Chris Truax | Opinion columnist
Elections 2020: Mail-in voting could decide next president
Many states are planning on drastically different elections this year and mail-in ballots could be a big game changer.
When Donald Trump first exploded on the political scene, he was an unpredictable rule breaker and neither the news media nor anyone else knew how to handle him. But now, we’ve got a much better idea of what makes Trump tick.
First, the Lincoln Project has proved that while President Trump appears formidable, he’s really just a creature of instinct who’s actually both predictable and unable to defend his weak spots once you find them. Pull the right string, and Trump will dance like a cheap marionette and about as gracefully.
Second, as we’ve seen in numerous interviews and a recent disastrous town hall, Trump has a very shallow comfort zone and is quickly out of his depth once he loses control of an interaction. The more you let him talk, especially under pressure, the deeper he will dig his hole. He has even made up what appear to be entirely new policies on the fly to get out of answering an uncomfortable question.
Reduce Trump to apoplexy
Finally, Trump thrives on anger and conflict. There is no margin in getting into a name-calling match with him. He melts down in the face of pity and laughter, however, and refusing to engage will infuriate him.
Rope-a-dope isn’t just for boxing. Sometimes, it’s an effective debate strategy, too. If Democratic presidential nominee Joe Biden puts all these pieces together, he has an excellent chance of reducing President Trump to apoplexy.
The first rule is to never rise to the bait and trade insult for insult. Biden’s best tactic is to always be the adult in the room. The first time Trump gets nasty, which will probably be in the first 10 minutes since nasty is Trump’s go-to move, Biden should look directly into the camera and calmly explain, “If insults are what you want from a president, I’m not your candidate. I’m not here to trade insults with President Trump. I’m here to talk about the issues that matter to you, like how we are going to dig out of the coronavirus mess that President Trump has left us in. So let me use my remaining time to talk about that.”
When Trump interrupts, as he inevitably will, Biden should resist the natural urge to talk over him. Instead, after Trump has exhausted himself, Biden should shake his head ruefully and say, “There he goes again,” and then get back to the point he was trying to make when interrupted.
There is the idea out there that forcefully making your point is the key to winning a presidential debate, but that’s not the same thing as being unable to control yourself. Biden’s campaign is based around him being calm, rational, and a healer. He doesn’t win by being more pugnacious than Trump. He wins by being the reasonable adult handling the angry toddler.
Finally, trying to fact-check President Trump is a losing game. As we saw in his town hall meeting, he can make things up faster than anyone can possibly correct him. But there is a more effective strategy that Biden can employ: He can concern-troll the president.
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When Trump claims, for example, that Biden wants to defund the police, Biden should turn to the camera and say, “Folks, we have a big problem here. It isn’t that Donald Trump lies all the time. It’s that he genuinely believes his lies are true. I am on record multiple times as being against defunding the police.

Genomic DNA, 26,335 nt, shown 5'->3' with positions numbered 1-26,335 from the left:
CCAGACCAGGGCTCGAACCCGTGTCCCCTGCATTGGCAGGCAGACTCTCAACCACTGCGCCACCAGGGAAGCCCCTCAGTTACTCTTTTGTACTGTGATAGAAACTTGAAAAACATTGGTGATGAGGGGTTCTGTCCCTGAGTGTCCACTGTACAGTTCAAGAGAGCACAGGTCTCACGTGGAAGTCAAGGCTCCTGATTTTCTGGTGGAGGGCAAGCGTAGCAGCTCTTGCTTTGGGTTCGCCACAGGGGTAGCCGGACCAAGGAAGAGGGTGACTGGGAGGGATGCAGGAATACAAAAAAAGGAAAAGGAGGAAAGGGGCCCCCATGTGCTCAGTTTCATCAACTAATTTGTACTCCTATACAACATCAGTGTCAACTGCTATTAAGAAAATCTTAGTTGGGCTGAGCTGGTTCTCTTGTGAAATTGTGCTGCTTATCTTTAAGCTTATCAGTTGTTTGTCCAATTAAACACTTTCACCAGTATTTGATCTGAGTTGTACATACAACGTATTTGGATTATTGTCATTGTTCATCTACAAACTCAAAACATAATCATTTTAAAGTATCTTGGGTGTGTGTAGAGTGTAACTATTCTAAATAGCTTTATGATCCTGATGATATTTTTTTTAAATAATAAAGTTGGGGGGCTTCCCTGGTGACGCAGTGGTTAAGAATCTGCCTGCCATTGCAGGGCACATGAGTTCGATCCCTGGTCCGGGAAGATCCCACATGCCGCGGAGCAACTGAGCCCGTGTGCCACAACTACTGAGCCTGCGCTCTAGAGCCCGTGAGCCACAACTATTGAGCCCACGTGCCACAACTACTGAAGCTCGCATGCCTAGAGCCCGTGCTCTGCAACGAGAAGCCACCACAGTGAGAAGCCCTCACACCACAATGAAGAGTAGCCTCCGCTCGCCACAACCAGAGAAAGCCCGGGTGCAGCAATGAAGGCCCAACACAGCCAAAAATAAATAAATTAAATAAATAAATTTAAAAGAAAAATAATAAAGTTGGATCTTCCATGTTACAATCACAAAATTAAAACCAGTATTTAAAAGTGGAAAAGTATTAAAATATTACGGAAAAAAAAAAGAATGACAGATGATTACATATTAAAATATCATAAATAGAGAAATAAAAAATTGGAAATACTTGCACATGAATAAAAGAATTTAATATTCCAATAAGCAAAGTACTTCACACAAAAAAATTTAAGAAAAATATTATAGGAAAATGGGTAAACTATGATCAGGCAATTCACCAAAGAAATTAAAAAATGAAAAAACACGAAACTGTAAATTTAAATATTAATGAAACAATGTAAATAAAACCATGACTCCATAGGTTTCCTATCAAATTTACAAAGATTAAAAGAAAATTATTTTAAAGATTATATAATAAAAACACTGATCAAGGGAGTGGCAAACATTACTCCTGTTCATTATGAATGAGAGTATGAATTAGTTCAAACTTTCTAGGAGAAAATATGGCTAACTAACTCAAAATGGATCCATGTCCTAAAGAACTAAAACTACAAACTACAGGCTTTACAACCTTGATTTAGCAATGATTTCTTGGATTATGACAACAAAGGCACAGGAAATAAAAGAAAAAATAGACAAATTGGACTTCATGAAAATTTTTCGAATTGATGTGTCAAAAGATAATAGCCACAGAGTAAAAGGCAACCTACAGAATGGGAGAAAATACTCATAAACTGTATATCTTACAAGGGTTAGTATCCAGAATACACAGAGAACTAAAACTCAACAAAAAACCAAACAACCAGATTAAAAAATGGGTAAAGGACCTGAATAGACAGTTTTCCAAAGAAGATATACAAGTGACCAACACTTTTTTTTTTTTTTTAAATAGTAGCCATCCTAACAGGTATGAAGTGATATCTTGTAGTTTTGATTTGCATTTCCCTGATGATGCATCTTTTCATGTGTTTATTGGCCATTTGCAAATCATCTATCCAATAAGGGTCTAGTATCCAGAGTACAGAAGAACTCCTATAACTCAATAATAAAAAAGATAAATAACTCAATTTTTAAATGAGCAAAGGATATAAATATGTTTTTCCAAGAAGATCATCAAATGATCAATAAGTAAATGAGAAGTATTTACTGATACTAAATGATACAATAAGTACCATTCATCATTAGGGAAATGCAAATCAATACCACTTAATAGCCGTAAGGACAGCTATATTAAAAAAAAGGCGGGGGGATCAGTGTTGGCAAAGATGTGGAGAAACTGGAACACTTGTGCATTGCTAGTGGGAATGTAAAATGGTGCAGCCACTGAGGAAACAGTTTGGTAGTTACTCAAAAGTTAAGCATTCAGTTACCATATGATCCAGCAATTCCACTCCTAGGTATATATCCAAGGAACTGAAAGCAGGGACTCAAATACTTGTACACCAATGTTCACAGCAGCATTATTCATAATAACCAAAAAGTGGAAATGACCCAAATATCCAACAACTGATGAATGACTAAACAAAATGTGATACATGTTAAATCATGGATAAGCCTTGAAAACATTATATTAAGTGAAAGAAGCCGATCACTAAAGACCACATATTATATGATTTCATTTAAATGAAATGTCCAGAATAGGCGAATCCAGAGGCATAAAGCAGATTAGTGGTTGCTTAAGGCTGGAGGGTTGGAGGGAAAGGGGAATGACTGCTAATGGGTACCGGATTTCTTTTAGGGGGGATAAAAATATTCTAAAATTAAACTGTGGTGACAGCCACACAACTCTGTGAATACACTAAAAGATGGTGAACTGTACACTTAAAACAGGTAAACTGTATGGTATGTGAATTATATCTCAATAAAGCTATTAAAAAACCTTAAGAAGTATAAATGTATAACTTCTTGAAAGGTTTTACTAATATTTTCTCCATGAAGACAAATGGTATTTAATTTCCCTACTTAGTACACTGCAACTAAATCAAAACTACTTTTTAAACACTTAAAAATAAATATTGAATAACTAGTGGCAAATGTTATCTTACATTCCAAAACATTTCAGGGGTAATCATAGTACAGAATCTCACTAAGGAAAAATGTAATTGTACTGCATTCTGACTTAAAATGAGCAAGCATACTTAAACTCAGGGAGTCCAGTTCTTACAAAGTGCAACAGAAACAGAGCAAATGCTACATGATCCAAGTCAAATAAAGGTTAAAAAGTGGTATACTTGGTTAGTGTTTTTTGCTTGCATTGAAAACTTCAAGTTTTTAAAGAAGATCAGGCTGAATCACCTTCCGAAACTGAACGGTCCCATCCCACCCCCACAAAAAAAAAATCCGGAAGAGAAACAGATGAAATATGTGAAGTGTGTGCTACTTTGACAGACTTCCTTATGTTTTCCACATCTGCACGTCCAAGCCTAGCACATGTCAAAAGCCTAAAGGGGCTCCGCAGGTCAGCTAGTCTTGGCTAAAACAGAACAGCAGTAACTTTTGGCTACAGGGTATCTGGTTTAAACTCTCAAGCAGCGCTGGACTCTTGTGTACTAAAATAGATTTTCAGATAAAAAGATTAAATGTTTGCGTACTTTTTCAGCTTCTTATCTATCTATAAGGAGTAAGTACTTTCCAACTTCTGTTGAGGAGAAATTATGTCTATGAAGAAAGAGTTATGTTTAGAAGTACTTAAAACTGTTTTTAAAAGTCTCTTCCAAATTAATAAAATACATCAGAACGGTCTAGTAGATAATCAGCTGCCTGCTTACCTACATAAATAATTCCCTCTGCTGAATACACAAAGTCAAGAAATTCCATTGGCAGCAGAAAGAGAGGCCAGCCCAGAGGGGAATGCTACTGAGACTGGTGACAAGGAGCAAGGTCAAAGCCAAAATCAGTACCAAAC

“Chris Wallace, our moderator, has pointed that out to him personally, on camera. But Donald Trump still believes it. We have someone sitting in the White House who is so confused that he can’t tell truth from fiction. He does this all the time. I’m afraid we’re likely to see several other examples of the president’s confusion tonight. I am deeply worried about him and I’m deeply worried about this country as long as he is sitting in the Oval Office trying to make decisions.”
Ignoring facts on COVID and his taxes
Trump’s greatest, deepest fear is not being taken seriously, so he won’t enjoy having his attacks dismissed like this. Along the same lines, if Wallace brings up Trump’s tax returns, Biden should say, “Look, I don’t blame President Trump for being embarrassed about his tax returns, I would be too, if I were him. But here’s the deal. This is part of a pattern of Trump playing pretend and refusing to face facts.
“Despite six bankruptcies and a taxable income that would qualify him for food stamps, I think President Trump genuinely believes he’s some sort of great businessman, just like he gives himself an A+ for handling the coronavirus pandemic even though we’ve got more than 200,000 dead Americans and rising infection rates. This kind of detachment from reality is killing America and it has to stop.” There is nothing Joe Biden could possibly say more calculated to rattle the president.
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Biden isn’t actually debating Trump on Tuesday night. There are few if any people in America who are trying to choose between the Trump agenda and the Biden agenda. And certainly, no one is going to vote for Biden because he shows he can be just as mean and nasty to Trump as Trump is to him.
There are, however, millions of people trying to decide what kind of president Biden would be and whether they are afraid of him. If Biden can destroy Trump without attacking Trump’s supporters in the process, this election is all over but the voting. And the best way to do that is to let Donald Trump do it himself.
Chris Truax, an appellate lawyer in San Diego and CEO of CertifiedVoter.com, is a member of USA TODAY’s Board of Contributors.
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